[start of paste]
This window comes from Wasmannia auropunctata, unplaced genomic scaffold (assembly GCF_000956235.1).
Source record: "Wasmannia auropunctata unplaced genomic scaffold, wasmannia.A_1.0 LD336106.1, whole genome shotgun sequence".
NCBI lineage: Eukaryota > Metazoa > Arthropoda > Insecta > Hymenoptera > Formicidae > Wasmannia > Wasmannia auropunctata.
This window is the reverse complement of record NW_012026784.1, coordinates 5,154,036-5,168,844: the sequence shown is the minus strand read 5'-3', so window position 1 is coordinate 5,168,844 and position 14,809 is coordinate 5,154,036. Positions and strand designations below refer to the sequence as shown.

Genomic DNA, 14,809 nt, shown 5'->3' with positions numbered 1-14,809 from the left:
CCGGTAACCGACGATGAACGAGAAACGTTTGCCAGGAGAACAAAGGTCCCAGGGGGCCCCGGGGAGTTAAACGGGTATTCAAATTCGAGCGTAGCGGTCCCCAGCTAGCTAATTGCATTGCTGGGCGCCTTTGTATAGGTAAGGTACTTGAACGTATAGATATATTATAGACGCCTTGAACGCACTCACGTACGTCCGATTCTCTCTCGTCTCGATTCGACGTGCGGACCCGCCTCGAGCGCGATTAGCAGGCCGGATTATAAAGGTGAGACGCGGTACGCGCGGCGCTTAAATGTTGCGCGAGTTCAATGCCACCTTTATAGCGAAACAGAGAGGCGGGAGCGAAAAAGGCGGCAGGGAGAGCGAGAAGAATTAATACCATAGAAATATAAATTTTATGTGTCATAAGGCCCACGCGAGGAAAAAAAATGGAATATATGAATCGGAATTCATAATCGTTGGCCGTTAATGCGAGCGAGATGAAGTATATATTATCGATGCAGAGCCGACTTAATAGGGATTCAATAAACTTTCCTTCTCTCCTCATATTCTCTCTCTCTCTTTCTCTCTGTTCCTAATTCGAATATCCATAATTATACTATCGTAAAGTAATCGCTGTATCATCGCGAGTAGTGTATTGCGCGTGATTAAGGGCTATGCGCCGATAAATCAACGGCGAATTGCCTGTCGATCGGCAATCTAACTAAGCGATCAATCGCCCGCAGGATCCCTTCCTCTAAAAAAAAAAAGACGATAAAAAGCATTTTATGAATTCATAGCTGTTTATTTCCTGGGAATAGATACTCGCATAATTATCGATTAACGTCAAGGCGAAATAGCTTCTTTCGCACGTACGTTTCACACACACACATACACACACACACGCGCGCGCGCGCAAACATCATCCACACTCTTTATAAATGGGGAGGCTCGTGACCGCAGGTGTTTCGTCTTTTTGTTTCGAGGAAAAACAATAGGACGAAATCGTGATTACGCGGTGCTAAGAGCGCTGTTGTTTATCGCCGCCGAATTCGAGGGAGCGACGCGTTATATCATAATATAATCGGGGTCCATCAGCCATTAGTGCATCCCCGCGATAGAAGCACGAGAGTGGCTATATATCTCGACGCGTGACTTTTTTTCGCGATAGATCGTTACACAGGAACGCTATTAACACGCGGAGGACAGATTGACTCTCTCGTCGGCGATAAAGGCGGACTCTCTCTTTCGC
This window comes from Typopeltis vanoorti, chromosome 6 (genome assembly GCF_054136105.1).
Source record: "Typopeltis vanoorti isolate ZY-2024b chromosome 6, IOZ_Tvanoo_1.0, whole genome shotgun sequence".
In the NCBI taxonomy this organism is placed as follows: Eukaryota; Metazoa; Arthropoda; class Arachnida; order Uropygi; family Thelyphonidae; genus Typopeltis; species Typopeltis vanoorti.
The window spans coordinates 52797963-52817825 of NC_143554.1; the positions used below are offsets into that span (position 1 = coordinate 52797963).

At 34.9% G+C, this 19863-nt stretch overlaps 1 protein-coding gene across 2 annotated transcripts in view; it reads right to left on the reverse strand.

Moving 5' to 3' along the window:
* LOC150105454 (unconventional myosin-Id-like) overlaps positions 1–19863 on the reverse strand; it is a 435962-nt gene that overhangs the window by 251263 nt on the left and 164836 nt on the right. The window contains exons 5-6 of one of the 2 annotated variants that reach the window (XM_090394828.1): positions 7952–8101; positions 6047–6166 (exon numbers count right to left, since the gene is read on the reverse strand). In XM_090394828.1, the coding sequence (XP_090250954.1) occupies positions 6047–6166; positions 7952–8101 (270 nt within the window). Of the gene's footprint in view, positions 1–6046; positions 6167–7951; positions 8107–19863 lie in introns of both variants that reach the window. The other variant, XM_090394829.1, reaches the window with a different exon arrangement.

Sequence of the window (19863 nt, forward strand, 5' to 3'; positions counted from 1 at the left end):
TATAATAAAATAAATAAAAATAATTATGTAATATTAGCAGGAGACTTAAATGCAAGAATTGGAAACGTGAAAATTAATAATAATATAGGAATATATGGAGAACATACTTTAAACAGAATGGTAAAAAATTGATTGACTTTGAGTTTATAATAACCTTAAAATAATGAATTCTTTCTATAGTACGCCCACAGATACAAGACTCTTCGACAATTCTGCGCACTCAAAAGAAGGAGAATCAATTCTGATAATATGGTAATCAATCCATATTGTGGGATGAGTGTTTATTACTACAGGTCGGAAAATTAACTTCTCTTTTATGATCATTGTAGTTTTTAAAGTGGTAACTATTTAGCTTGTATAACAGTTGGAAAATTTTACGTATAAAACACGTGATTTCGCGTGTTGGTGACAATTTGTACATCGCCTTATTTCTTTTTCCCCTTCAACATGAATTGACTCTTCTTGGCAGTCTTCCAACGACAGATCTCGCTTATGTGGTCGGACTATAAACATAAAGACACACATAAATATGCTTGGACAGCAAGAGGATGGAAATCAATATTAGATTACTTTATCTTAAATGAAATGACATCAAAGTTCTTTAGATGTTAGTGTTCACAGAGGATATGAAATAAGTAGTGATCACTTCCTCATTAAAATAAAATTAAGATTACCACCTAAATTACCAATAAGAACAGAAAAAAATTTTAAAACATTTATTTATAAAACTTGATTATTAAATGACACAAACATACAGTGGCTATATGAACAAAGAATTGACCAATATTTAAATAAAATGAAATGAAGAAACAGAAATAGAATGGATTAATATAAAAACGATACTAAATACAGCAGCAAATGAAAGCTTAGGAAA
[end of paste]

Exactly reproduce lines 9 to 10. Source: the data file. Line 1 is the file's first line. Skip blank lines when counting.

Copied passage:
In the NCBI taxonomy this organism is placed as follows: Eukaryota; Metazoa; Arthropoda; class Arachnida; order Uropygi; family Thelyphonidae; genus Typopeltis; species Typopeltis vanoorti.
The window spans coordinates 52797963-52817825 of NC_143554.1; the positions used below are offsets into that span (position 1 = coordinate 52797963).